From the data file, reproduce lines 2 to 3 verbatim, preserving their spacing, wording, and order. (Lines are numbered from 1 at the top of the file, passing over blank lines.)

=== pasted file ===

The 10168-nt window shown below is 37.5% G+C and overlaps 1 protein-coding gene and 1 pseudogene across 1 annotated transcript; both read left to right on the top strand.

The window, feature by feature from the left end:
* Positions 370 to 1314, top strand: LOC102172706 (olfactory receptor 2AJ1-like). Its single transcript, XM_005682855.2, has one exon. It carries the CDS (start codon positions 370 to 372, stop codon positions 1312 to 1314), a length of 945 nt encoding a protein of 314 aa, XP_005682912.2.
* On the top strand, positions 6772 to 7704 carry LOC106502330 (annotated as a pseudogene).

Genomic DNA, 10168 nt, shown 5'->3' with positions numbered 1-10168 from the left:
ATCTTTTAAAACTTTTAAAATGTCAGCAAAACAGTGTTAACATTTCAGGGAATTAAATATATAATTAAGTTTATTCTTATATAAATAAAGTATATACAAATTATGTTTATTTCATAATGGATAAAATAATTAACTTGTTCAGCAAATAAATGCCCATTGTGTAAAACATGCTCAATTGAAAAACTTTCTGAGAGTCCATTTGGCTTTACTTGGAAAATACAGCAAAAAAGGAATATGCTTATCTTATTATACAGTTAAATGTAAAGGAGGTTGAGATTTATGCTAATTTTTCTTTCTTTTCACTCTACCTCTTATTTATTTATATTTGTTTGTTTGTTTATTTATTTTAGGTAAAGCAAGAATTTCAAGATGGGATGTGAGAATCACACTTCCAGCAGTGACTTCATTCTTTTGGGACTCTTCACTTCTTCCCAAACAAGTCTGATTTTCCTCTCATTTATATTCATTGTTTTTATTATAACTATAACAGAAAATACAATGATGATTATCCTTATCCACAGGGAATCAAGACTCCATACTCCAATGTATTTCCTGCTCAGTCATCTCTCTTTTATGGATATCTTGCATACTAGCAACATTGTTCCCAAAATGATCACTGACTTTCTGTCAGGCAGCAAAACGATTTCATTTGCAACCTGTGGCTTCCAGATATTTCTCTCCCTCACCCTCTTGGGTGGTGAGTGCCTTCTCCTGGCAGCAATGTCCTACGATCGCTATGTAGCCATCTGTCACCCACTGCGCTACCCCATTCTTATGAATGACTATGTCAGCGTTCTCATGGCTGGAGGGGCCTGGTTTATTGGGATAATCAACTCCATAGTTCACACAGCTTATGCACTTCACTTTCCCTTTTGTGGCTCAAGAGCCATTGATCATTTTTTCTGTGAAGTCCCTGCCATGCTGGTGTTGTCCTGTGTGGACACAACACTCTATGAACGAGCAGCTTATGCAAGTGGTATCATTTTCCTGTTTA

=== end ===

The window, feature by feature from the left end:
* Positions 370 to 1314, top strand: LOC102172706 (olfactory receptor 2AJ1-like). Its single transcript, XM_005682855.2, has one exon. It carries the CDS (start codon positions 370 to 372, stop codon positions 1312 to 1314), a length of 945 nt encoding a protein of 314 aa, XP_005682912.2.